The problem I am stuck on asks the reader to find the following limit: $$\lim_{n \rightarrow \infty} \int^{n}_{0} \left(1+\frac{x}{n}\right)^{-n} \log\left(2+ \cos\left(\frac{x}{n}\right)\right)\ \mathrm dx.$$ The section I am working on contains all your basic limit theorem in measure theory (Monotone Covergence Theorem, Fatou's Lemma, Dominated Convergence Theorem). I know I am probably overseeing an application of one of them. Help would be greatly appreciated.

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    $\begingroup$ Domainated convergence theorem is your tool. $\endgroup$ – Mhenni Benghorbal Jul 18 '14 at 22:43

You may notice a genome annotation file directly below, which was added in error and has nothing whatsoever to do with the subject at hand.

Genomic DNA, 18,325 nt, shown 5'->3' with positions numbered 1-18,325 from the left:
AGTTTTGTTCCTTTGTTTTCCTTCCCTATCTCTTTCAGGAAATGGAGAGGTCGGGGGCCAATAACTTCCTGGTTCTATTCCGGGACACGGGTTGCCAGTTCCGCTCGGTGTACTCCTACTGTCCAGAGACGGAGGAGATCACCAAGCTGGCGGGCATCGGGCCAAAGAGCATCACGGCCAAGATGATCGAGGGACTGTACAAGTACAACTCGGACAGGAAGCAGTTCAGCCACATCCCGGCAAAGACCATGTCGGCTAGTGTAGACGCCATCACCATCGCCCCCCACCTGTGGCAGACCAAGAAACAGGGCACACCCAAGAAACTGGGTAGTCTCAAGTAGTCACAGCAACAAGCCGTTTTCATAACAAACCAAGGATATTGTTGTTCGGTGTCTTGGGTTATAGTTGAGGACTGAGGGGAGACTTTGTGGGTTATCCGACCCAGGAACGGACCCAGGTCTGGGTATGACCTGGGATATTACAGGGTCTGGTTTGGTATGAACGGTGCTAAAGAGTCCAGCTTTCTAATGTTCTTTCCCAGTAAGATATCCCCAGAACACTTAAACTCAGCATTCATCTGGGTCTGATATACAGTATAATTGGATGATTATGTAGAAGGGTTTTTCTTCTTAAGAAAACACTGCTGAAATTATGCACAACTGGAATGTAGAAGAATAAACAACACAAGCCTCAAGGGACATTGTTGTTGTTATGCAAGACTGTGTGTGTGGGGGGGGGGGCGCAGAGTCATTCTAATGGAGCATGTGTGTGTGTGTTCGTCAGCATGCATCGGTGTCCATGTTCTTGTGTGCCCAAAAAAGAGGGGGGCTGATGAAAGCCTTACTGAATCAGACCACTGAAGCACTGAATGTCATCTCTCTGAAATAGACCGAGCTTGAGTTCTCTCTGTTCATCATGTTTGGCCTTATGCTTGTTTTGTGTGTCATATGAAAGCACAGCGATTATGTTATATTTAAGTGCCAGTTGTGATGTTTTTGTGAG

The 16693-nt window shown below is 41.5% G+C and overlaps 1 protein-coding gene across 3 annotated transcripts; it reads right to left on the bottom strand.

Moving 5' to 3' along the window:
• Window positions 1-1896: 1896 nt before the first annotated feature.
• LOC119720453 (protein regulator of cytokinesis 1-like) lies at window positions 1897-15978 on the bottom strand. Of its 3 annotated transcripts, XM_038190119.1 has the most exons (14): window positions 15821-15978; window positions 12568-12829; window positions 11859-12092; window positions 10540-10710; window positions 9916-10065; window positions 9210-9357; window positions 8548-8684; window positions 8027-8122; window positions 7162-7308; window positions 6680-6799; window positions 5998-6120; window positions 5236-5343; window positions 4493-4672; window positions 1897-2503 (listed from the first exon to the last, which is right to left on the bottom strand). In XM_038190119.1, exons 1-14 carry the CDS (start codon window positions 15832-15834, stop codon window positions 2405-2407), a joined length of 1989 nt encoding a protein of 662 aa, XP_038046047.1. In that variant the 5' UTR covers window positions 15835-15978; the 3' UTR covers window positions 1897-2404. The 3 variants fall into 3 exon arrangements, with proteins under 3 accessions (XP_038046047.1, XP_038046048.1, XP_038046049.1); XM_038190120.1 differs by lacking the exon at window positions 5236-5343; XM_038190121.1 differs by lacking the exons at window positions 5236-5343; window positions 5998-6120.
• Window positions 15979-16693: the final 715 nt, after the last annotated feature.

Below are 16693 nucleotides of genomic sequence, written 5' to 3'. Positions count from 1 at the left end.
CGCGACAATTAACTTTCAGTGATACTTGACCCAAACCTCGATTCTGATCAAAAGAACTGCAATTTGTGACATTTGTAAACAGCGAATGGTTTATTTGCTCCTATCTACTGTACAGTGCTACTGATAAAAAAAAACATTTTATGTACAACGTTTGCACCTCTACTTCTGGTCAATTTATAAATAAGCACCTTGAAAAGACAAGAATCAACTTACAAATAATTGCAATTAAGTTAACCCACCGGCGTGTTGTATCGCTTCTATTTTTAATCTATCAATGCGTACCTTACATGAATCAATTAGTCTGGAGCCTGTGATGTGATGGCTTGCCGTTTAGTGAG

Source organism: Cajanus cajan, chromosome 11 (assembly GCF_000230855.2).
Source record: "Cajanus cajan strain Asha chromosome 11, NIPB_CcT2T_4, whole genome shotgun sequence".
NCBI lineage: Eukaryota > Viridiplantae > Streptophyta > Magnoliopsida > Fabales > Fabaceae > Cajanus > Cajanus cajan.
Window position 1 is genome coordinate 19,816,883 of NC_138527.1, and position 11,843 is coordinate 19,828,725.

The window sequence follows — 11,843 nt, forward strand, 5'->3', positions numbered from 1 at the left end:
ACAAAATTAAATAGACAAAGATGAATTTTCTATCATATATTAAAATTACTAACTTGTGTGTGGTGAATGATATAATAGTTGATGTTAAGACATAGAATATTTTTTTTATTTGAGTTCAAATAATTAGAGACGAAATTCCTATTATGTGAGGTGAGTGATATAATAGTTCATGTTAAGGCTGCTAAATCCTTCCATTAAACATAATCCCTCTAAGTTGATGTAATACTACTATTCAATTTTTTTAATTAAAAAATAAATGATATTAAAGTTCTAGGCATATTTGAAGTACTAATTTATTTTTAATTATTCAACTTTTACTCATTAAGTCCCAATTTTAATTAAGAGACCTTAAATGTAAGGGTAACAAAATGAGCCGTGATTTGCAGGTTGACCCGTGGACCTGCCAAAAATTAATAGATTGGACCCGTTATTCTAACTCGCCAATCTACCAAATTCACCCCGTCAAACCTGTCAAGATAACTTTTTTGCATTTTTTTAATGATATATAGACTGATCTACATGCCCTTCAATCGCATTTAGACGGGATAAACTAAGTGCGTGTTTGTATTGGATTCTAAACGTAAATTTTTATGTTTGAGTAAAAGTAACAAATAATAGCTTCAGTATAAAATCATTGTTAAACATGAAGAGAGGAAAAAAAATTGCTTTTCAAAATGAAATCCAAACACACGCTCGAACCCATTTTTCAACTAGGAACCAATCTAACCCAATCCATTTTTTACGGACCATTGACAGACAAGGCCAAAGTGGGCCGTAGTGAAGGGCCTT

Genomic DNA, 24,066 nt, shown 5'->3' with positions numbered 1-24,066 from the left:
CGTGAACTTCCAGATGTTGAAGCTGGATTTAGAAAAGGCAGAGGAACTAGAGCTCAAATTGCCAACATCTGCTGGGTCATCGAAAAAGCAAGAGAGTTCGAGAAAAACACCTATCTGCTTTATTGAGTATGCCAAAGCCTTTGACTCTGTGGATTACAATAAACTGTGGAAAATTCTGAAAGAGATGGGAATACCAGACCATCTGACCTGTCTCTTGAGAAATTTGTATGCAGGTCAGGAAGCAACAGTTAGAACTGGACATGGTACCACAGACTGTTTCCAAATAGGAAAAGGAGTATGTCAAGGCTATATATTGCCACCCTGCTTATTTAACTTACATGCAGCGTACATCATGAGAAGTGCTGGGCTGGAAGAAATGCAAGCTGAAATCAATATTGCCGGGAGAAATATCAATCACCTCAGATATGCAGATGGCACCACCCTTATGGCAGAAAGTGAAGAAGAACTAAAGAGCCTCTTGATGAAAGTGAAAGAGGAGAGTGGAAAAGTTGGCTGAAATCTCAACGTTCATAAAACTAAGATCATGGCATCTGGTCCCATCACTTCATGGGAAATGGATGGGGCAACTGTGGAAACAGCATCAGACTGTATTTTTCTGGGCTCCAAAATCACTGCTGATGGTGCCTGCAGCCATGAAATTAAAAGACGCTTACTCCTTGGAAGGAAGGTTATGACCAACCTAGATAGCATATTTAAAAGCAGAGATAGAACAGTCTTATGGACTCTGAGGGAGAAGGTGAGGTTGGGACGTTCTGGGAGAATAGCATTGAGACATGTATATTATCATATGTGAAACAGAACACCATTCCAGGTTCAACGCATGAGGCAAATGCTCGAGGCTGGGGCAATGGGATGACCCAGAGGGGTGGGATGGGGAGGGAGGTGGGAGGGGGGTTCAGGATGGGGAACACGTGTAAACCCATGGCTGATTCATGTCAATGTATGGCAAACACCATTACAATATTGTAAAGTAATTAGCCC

For $0 \leq y \leq 1$ we have $\log(1+y) \geq y - y^2/2$, so for $0 < x \leq n$ we have

$$ \begin{align} \left(1+\frac{x}{n}\right)^{-n} &= \exp\left[ -n \log\left(1+\frac{x}{n}\right)\right] \\ &\leq \exp\left[-n \left(\frac{x}{n} - \frac{x^2}{2n^2}\right)\right] \\ &= \exp\left[-x + \frac{x^2}{2n}\right] \\ &\leq \exp\left[-x + \frac{x^2}{2x}\right] \\ &= e^{-x/2}. \end{align} $$

Now apply dominated convergence.



$$\ln(2+\cos(x/n)) \leq \ln(3).$$

  • $\begingroup$ For the second term $\log (2+...) $ you may use the inequality $$\frac {x}{1+x} < \log (1+x)<x $$ valid for all, $ x>-1$ with $ x\ne 0$. $\endgroup$ – mwomath Jul 19 '14 at 3:11

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